Friday, December 04, 2009

"A library is total generosity," or, Roberto Bolaño speaks!

Fans of Roberto Bolano who can't read Spanish have it remarkably good right now. Though we have had to adapt our reading to the structural pace of the publishing industry, for the past few years each season's list from New Directions has brought a freshly translated edition of one of his old novels. And while this requires patience, it seems clear that eventually we'll have them all--something that can't be said about the work of many other great novelists who wrote in languages other than English.

And now we even have a collection of interviews, pulled together into a slim volume by Melville House, Roberto Bolaño: The Last Interview. Some of its contents have appeared in English before--most notably his final interview, with Playboy Mexico, which was published in Stop Smiling a few years back and the introductory essay by Marcela Valdes, which was originally published in the Nation--but it's great to have them all in one place, enhanced with explanatory notes that are a great help when Bolaño mentions writers who are little-known in English.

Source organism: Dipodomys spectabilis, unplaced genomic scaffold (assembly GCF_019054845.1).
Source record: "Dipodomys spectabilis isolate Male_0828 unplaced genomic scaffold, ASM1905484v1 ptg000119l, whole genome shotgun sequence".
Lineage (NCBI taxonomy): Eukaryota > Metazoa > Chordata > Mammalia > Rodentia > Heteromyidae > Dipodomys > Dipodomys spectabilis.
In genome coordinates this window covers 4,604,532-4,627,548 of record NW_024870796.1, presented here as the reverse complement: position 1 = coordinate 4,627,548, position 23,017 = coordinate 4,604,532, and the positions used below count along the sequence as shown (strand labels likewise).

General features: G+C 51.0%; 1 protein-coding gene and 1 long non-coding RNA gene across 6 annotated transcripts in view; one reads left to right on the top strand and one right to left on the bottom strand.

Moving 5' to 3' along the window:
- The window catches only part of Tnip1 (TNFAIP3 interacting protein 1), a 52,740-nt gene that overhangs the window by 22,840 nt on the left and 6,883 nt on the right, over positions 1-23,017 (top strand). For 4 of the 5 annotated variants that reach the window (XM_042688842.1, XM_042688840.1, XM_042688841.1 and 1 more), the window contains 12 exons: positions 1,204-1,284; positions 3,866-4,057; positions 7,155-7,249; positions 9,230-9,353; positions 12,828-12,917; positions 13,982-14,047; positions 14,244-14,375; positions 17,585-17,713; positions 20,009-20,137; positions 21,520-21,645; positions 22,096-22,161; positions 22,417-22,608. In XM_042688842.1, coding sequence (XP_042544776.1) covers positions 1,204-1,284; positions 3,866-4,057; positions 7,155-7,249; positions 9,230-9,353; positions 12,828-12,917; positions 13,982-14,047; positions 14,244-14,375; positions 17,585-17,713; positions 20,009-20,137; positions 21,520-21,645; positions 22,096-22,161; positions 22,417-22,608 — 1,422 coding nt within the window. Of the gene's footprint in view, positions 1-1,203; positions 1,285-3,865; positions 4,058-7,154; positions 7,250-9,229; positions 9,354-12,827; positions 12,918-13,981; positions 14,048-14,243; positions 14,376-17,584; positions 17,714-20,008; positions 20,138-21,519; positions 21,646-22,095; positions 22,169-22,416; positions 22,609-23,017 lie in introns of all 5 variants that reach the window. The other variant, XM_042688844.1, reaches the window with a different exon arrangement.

Without seeming disingenuous, the interviews feel like performances as much as anything: Bolaño throws out names, books, ideas with abandon, weaving a complicated tapestry of influence and Spanish-language literary history that it's easy to imagine taking a different form in another interview, conducted another day when he was in a different mood. Throughout, it's as if we're rushing through a giant library with Bolaño as our guide, his praise and damnation both driven by enthusiasm, as if he doesn't quite care if you agree with him--or even remember what he says--so long as you walk out the door with an armload of books.